The yellow-bellied sapsucker can be distinguished from other local woodpeckers by the vertical white patch on the folded wing. Bellies vary from creamy yellow to nearly white but are flecked with gray along the edges. The sapwells, dug in neat rows, also help identify this springtime visitor. (Photo courtesy of mrmac04 on morguefile.com)
Good Natured: Sapsuckers
March 13, 2020
Spring starts a week from today and with it comes the promise of warmer temperatures, as well as visits from a host of migrating birds–including yellow-bellied sapsuckers. Please enjoy this column, which first ran in April 2010.
My dad was a big fan of the 1950s sitcom The Honeymooners. (So big a fan, in fact, that when he began seeing my mom, he made it clear that their Saturday night dates wouldn’t begin until after the show was over.) It follows then that, by association – and maybe genetics – I too am a big “Honeymooners” fan.
Every episode was a classic. With plot lines involving the Raccoon Lodge, Chef of the Future, Kram-Mar’s Delicious Mystery Appetizer and Captain Video, how could you go wrong?
I could go on and on but – lucky for you – just one scene in particular is on my mind at the moment. It’s the one where Ed Norton (“Norton!”) is telling his buddy Ralph Kramden about his birdwatching adventures. He mentions that he’d seen a yellow-bellied sapsucker in Central Park. Doubtful, Ralph asks Norton how he knew what it was, and Norton replies, “Cuz it had a yellow belly. And it was suckin’ sap!”
With that said – guess what kind of bird flew into town this week?
Sitting at my desk last Saturday at the Pottawatomie Community Center, I was looking out the window when I noticed a pair of very active birds hopping up the side of a Kentucky coffee tree.
The first thought to enter my head was the basic ID, “Woodpeckers.” Then, slowly, a second thought bubbled up: “Those aren’t just any woodpeckers. Those are sapuckers!”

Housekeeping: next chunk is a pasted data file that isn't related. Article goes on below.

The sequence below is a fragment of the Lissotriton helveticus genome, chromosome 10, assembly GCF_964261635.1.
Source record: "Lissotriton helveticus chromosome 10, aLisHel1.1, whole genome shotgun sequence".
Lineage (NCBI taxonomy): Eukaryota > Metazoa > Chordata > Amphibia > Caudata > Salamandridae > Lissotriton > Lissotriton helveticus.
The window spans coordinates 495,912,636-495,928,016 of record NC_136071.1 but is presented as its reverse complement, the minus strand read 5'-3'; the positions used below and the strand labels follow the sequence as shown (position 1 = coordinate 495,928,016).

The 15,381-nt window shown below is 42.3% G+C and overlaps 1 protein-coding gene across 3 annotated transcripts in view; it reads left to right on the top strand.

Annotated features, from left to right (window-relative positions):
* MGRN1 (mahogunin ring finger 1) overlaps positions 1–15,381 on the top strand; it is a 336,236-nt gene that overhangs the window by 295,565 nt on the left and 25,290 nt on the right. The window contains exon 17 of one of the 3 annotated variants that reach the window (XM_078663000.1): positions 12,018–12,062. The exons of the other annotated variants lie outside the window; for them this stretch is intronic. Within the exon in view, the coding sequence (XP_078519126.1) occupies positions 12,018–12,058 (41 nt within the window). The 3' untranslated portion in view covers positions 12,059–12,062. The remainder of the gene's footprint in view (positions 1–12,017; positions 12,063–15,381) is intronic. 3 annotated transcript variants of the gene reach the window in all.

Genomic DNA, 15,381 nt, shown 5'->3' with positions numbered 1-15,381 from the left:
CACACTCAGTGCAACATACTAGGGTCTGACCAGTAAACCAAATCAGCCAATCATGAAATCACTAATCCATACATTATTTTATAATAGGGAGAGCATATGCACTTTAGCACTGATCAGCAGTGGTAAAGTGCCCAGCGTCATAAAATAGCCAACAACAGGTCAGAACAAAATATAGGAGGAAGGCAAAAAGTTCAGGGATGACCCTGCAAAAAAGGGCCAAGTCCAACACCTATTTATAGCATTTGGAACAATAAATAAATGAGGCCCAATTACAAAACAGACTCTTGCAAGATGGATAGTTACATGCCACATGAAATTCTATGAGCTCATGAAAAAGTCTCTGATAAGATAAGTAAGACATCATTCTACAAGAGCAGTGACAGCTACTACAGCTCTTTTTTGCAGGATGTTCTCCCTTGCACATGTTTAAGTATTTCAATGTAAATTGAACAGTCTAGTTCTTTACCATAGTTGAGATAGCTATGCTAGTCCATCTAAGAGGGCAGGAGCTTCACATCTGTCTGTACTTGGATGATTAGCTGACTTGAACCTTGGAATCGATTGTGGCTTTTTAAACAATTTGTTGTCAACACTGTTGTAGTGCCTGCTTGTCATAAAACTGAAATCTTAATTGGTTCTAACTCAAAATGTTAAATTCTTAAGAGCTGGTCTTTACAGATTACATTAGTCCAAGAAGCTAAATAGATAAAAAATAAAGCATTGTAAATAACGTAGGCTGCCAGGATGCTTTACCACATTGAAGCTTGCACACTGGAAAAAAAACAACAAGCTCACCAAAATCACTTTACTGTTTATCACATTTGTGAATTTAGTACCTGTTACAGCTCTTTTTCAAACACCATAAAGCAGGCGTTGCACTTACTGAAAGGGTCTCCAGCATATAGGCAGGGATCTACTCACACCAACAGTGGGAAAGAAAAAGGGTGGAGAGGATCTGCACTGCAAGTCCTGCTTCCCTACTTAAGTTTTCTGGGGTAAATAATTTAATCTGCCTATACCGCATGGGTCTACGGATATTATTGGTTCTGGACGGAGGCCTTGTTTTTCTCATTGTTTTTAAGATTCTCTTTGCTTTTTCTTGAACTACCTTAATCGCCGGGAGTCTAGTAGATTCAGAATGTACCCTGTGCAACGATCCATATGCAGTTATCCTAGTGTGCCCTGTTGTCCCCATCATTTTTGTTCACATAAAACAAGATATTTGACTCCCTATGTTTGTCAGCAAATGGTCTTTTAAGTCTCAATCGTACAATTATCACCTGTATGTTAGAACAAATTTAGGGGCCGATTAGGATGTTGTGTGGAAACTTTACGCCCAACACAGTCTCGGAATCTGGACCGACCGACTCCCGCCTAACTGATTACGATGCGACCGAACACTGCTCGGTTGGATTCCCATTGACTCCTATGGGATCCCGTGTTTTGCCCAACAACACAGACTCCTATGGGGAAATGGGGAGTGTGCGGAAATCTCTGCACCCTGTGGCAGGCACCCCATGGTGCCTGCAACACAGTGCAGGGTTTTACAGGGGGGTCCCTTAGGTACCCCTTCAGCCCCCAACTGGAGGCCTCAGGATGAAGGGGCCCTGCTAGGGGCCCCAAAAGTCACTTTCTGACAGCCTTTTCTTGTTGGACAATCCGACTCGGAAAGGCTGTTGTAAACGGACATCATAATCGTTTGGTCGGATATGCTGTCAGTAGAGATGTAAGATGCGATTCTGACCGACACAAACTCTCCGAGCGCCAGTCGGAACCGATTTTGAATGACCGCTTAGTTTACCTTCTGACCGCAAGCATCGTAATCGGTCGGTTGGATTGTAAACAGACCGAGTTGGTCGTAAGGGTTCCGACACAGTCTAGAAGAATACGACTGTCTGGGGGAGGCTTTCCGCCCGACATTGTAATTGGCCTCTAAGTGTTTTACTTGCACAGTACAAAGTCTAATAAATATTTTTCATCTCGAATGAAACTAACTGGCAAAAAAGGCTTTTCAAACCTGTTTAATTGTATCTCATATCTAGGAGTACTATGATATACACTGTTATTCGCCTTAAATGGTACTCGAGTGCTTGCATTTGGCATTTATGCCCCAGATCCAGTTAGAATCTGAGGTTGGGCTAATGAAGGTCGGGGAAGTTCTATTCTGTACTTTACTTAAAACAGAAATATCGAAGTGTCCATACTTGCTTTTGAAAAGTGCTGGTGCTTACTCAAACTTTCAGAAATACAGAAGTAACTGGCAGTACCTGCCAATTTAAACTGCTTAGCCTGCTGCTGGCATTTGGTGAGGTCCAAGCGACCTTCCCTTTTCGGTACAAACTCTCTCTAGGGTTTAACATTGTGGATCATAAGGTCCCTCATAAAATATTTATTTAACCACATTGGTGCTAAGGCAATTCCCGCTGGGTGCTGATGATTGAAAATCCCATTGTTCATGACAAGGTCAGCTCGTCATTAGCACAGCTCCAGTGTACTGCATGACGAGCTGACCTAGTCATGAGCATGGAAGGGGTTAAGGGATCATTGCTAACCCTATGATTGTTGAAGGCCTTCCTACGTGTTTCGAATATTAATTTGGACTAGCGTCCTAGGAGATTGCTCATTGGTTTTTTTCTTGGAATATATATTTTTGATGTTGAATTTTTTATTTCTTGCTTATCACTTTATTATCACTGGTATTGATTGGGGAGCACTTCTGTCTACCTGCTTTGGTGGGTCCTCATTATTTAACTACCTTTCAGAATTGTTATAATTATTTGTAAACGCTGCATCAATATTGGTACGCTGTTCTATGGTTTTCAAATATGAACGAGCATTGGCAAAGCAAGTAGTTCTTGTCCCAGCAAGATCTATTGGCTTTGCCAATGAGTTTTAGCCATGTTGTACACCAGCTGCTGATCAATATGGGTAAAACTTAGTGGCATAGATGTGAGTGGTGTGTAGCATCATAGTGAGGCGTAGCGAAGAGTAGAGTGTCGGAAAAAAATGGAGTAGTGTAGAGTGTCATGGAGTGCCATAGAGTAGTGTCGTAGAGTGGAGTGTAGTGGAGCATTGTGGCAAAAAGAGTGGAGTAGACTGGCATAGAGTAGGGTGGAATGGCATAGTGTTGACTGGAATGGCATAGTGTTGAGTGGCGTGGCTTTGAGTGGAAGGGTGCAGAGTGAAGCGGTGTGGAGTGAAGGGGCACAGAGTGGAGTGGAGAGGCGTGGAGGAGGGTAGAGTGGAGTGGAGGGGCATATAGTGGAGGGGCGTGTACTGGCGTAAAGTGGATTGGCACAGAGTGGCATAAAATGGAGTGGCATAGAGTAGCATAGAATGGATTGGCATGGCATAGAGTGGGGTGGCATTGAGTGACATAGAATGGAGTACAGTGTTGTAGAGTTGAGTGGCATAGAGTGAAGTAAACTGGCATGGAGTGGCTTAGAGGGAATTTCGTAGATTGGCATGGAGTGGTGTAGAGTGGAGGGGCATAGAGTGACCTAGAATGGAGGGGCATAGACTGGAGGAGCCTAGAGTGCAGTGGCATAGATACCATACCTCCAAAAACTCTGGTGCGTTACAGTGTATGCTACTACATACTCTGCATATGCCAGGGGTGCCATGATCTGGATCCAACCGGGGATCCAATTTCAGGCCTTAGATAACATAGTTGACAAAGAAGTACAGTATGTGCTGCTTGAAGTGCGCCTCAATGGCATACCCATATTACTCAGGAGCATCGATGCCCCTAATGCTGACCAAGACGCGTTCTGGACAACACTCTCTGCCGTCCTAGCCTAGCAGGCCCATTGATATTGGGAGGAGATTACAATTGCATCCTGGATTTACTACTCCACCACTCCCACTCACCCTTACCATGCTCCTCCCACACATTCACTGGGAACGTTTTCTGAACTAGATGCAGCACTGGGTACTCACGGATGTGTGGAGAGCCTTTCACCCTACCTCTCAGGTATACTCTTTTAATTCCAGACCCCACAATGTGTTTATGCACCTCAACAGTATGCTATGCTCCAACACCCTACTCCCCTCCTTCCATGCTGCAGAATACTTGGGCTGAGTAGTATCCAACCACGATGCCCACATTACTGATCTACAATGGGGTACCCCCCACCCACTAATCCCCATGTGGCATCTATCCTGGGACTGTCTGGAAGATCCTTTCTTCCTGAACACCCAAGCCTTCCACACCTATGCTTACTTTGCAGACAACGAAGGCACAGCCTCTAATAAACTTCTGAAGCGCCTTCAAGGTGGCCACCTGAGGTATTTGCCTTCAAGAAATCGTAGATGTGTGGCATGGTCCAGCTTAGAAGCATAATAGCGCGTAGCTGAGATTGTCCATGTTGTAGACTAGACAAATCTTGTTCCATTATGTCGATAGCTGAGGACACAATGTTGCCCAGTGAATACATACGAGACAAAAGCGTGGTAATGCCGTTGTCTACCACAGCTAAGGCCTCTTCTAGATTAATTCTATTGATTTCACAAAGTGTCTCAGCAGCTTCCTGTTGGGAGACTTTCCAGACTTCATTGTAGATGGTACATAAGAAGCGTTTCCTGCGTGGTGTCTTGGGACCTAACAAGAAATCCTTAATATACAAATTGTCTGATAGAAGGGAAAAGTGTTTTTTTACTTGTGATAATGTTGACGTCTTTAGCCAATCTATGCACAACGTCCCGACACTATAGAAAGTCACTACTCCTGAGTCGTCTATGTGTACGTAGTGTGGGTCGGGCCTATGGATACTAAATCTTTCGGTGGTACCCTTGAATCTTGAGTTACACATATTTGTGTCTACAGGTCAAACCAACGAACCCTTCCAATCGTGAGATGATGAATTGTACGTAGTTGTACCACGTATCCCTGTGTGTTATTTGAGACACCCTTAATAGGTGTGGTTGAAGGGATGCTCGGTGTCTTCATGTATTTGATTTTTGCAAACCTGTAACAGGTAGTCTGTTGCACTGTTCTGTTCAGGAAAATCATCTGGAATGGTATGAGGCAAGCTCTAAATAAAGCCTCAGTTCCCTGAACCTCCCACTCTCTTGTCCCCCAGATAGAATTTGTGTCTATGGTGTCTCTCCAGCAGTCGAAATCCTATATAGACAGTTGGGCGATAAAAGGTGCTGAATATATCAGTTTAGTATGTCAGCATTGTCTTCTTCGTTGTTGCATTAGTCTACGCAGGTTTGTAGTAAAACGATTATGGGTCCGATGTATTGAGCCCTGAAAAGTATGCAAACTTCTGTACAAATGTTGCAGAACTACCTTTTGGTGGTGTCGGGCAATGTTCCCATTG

Could it be? Sure, yellow-bellied sapsuckers – members of the Picidae, or woodpecker family – are seen in our area as they migrate through. But it had been probably three years since I’d seen one. Nonetheless, there they were, a male and a female, flitting around Pottawatomie’s Native Plant Garden.
Despite their name, and Ed Norton’s masterful description, these bi ds’ bellies were streaked and cream-colored, not overtly yellow. And they weren’t “suckin’ sap” – they were eating insects. So I had to look at other characteristics to help make the ID.
Downy and hairy woodpeckers, two of our more common year-round species, have black and white coloration similar to the sapsuckers’, but sapsuckers have a distinctive white stripe along the length of their folded wings. In addition, while male downies and hairies have a dash of red across the backs of their heads, sapsuckers have more red, and in more places.
Using binoculars, I was able to see that one bird – the male – had red across the top of his head, an area called the crown, as well as a red patch on his throat. The female had a similar red cap but lacked the matching throat patch. Also, as is fitting of birds that “suck sap” for a living, both sexes sport a “bib”-a patch of dark feathers beneath their throats.
This ability to tap for sap benefits not only the sapsuckers, but also many other animals not so lucky to have a pickax for a mouth. Hummingbirds are known to lap from sapsuckers’ sapwells, as are chipmunks, squirrels and bats. Insects, too, take advantage of the free sugar and sometimes also become prey to other hungry visitors.
In the past when I’ve seen yellow-bellied sapsuckers in our area, I was able to go to the trees they’d visited and find their telltale marks: horizontal rows of shallow holes dripping watery sap. But the Pottawatomie birds left no such sign. They seemed focused on the bark of the maples, oaks and hickories they visited, perhaps gleaning insects, spiders and other creepy crawlies from among the crevices.
They also seemed focused on each other. When one flew, the other followed, almost as if their movements had been choreographed.
Usually such behavior means courtship, and maybe that was the case here. But yellow-bellied sapsuckers don’t breed in our area; they prefer forests to the west and north, with a range that extends through northern Canada and into Alaska.
I don’t know how long our local sapsuckers will stay, so be sure to remain extra vigilant if you want to try and spot one. When you see a woodpecker, look carefully at its coloring. And remember, it doesn’t have to have a bright yellow belly, nor be suckin’ sap, to be a yellow-bellied sapsucker.
Pam Otto is the outreach ambassador for the St. Charles Park District. She can be reached at 630-513-4346 or email@example.com.